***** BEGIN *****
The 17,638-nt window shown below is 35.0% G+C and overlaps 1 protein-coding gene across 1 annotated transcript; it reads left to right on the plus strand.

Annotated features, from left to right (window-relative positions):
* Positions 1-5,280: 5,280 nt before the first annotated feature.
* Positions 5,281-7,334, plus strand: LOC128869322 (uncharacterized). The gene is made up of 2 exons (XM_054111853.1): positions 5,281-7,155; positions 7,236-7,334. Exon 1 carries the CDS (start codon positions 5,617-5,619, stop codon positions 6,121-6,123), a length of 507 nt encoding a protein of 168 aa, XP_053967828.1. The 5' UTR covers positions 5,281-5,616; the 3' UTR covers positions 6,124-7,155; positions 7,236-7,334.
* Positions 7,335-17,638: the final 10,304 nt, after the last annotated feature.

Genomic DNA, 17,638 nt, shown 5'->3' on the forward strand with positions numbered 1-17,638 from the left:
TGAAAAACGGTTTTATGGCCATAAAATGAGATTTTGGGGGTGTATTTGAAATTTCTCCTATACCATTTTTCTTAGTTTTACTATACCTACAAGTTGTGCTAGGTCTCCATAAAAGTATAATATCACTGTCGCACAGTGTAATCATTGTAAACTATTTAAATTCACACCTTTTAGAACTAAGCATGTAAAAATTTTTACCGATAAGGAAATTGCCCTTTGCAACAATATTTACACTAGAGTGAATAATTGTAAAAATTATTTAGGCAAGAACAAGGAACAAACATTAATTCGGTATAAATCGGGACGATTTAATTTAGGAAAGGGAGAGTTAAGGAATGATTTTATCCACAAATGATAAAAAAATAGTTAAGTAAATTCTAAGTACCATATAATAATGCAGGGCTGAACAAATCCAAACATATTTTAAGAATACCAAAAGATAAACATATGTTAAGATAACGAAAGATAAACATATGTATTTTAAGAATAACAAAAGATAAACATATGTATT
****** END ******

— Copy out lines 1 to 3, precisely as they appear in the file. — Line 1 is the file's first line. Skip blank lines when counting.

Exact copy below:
The 17,638-nt window shown below is 35.0% G+C and overlaps 1 protein-coding gene across 1 annotated transcript; it reads left to right on the plus strand.

Annotated features, from left to right (window-relative positions):
* Positions 1-5,280: 5,280 nt before the first annotated feature.